I have a long history of being late with Christmas shopping. Well, being late with everything, according to my husband, but late Christmas shopping is where I particularly shine. The closer it gets to Christmas, the more exciting it gets. I can find awesome gifts at the grocery store on December 24?and have a blast doing so. (I’ve even been known to buy and wrap presents after Christmas, but please, don’t spread that around.
Usually, I had excuses for the lateness. Real ones, of course. I was studying for finals . . . or studying for finals . . . or studying for finals. Or lying in bed with horrible morning sickness. Or?and the list goes on. Regardless of the reason, each year you’ll find me scurrying around the mall on December 23 (and sometimes, 24).
This year, things were different. I decided to be smart, focused, and, for once, on time. I started Christmas shopping in the fall. That is, I found a great bargain on a play kitchen for my daughter in September. Everything else I bought in November. Come December 1, my closet was full of wrapped, tagged presents. My Christmas shopping was done.
How wonderful! Now I finally had time to focus on decorating and baking. I could shed all that materialistic, stressful shopping nonsense and concentrate on the real spirit of Christmas. Now, I could have one of those relaxed, deep-breathing, homemade-cookies-Martha-Stewart Christmases, instead of a frantically-wrapping-presents-at-2-a.m.-after-midnight-Mass Christmas. I was so proud of myself.
I should have been happy.
It was like something was missing. At first, I tried to ignore the signs. I pretended that I wasn’t still Christmas shopping for my daughter; the fact that I was officially done buying for her about 10 presents ago just meant that I was a savvy shopper?or a sucker for a sale on cute baby items. The fact that I kept writing and rewriting my gift list showed that I was kind and didn’t want to forget someone, not that I secretly hoped I had forgotten someone so I could start thinking up ideas. My husband wasn’t much help; according to him, if I felt so badly I could always go out and buy more gifts for him!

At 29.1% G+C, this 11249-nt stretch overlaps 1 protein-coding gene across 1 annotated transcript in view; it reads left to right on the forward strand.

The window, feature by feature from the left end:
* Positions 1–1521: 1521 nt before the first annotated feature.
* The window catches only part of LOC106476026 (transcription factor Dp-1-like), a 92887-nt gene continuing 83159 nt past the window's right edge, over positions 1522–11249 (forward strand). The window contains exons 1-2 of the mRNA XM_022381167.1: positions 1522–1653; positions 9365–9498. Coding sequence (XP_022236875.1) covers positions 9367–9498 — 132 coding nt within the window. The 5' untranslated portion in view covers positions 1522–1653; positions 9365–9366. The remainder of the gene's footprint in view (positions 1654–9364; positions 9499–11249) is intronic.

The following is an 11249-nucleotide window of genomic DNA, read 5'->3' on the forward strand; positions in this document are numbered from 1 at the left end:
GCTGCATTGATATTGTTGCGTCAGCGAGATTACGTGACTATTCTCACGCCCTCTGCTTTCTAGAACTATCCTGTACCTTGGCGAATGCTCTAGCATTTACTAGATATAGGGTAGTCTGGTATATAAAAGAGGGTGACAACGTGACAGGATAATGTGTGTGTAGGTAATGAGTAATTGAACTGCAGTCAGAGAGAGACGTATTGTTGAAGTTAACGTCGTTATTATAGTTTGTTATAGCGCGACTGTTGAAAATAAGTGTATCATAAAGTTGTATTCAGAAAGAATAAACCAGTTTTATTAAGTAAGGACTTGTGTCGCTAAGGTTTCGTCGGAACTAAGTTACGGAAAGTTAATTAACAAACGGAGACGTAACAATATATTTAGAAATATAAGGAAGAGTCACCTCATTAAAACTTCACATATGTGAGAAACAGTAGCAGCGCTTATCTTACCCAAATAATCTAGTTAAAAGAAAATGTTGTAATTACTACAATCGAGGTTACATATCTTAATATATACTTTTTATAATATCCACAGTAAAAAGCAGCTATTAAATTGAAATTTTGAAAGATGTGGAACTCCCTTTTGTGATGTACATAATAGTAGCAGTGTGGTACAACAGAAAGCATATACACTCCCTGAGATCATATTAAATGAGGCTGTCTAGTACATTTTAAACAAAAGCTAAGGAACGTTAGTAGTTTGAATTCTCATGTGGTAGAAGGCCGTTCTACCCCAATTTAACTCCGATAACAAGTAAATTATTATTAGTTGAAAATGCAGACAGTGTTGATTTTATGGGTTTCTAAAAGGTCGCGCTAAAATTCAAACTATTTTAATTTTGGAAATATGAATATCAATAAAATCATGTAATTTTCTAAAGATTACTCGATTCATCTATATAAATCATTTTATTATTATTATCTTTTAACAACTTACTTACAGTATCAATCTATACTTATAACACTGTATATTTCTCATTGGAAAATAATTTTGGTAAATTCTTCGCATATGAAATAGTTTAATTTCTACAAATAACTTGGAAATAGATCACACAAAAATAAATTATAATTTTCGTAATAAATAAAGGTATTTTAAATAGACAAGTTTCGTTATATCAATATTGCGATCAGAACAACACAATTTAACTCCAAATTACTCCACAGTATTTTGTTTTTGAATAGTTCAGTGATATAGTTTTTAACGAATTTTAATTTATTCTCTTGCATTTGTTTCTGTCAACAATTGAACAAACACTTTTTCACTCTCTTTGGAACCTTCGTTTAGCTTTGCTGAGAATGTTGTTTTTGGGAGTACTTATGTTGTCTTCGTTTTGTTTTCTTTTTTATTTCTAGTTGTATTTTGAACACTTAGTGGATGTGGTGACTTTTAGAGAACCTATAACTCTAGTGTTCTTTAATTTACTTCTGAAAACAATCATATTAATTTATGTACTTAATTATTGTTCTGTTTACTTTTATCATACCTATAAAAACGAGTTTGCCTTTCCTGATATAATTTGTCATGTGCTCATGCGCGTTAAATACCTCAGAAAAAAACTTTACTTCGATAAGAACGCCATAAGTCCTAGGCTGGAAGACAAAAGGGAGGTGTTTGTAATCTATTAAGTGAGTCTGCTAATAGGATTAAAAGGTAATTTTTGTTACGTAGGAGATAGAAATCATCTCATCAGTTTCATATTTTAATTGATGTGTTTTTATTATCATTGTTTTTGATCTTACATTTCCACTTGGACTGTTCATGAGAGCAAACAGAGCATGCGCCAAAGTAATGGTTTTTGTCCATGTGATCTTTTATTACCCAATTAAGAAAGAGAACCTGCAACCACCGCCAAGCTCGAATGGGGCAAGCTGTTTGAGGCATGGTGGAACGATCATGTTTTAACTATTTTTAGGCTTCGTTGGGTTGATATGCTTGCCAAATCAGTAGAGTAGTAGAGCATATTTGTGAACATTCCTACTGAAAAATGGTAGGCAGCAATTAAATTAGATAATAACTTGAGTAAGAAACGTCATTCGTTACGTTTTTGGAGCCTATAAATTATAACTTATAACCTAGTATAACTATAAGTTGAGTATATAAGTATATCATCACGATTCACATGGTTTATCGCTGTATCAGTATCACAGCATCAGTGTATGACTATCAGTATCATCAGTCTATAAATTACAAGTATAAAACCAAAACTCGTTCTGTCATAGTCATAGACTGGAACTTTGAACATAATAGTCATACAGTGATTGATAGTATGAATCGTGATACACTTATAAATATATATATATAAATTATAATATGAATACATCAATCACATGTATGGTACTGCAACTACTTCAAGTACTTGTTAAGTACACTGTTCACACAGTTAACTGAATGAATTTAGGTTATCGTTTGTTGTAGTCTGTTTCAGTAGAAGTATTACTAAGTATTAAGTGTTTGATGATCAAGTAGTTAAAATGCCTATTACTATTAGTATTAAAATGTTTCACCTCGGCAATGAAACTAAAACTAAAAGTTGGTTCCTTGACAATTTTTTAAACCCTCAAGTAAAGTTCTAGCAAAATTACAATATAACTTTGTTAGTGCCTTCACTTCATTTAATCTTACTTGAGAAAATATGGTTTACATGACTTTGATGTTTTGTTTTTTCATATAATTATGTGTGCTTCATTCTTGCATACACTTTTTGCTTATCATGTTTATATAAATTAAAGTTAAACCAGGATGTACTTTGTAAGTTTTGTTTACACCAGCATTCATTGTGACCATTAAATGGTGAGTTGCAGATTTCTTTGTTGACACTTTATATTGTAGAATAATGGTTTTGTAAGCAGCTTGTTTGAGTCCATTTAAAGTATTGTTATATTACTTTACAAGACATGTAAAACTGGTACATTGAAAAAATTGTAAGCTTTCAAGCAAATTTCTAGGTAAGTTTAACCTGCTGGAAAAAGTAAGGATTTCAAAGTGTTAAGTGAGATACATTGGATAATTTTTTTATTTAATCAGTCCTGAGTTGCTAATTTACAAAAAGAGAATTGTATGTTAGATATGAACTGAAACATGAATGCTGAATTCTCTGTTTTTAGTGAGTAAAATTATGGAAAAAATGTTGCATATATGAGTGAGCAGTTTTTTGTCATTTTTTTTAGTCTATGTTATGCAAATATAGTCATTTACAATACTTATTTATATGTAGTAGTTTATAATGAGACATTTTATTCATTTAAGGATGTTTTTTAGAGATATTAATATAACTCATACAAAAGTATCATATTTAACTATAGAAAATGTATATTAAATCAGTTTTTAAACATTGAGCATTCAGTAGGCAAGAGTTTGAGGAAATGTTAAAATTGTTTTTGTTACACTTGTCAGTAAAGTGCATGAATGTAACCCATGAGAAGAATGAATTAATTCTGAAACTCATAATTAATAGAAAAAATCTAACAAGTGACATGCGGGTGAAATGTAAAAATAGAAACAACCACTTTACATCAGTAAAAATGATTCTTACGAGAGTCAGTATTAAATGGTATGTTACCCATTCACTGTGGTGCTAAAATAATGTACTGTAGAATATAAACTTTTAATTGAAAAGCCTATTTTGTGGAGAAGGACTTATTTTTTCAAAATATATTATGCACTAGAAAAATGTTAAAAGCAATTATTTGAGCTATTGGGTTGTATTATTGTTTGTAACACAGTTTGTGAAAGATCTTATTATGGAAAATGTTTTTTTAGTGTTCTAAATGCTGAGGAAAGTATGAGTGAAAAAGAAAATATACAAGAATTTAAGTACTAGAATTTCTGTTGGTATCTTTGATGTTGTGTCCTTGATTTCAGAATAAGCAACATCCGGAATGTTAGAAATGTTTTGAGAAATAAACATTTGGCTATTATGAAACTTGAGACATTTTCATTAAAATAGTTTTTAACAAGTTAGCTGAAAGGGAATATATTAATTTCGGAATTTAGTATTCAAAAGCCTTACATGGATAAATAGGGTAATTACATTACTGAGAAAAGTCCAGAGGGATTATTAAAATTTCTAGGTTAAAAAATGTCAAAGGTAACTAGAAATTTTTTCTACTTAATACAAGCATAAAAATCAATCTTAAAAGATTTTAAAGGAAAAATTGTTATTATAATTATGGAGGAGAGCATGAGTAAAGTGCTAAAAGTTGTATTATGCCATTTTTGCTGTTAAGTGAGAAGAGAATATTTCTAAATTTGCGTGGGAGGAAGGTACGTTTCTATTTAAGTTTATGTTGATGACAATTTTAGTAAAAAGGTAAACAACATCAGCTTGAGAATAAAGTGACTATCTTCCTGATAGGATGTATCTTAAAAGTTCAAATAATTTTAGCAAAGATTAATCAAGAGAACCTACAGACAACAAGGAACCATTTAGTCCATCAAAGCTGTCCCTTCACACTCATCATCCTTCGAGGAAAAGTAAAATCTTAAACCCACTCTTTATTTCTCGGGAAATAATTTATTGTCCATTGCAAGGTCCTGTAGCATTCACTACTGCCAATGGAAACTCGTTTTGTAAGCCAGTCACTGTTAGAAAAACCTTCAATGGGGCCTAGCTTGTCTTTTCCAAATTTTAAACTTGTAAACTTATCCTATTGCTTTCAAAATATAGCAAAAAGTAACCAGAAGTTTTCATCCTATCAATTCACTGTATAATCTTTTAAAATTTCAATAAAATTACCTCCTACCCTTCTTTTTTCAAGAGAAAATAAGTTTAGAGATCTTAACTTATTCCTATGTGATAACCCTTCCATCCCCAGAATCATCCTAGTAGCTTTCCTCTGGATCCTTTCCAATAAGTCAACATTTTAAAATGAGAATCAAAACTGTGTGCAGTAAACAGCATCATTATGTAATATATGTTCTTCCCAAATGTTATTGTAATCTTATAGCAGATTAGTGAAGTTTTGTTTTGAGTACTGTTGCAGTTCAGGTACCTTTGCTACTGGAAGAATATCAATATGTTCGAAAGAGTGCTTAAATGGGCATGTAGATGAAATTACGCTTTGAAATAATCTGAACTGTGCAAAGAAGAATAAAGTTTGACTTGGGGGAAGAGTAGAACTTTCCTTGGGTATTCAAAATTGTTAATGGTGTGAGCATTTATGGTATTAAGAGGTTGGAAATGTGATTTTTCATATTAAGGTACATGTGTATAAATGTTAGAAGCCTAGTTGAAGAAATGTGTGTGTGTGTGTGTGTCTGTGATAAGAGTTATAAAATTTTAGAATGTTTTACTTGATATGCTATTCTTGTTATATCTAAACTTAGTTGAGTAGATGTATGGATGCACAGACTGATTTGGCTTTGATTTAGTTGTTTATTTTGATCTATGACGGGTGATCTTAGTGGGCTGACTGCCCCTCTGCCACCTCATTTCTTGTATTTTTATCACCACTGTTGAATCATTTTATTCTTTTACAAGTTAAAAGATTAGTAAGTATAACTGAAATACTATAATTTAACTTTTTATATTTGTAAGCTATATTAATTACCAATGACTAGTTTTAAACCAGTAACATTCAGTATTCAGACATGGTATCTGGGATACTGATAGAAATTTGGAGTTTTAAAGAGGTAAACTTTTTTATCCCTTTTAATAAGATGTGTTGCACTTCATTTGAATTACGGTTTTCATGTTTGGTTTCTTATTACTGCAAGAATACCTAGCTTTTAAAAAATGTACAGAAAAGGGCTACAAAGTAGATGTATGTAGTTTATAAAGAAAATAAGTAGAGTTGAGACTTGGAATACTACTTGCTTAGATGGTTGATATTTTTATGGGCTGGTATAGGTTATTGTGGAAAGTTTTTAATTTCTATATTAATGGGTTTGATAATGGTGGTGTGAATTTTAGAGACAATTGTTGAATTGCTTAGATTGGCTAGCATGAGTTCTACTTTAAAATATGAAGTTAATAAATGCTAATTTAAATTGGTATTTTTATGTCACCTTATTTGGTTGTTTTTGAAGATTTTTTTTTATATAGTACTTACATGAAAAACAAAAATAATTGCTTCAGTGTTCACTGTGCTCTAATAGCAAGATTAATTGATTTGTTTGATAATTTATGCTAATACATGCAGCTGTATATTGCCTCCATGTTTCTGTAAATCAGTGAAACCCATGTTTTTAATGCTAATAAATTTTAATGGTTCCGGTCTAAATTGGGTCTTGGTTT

It wasn’t until I found myself looking at items and seriously considering buying them for next Christmas?That’s Christmas 2008?that I began to understand the nature of the problem.
I suddenly realized that last-minute shopping had become a Christmas tradition for me, as familiar and necessary to that Christmas feeling as lighting the Advent wreath, hearing carols on the radio, decorating the tree, or eating tourtière on Christmas Eve. I liked Christmas shopping, especially at the last minute. Without it, December didn’t seem, well, Christmassy.
So here we are the weekend before Christmas. I’m at home, watching It’s a Wonderful Life, listening to carols, looking at the decorated tree, thinking about the freezer stuffed with homemade cookies and Christmas breads. And checking and double-checking that Christmas list. And then checking it again.
I give up. To all of you packing the malls on December 23, I’ll see you there. If nothing else, I can get started on next year’s Christmas shopping.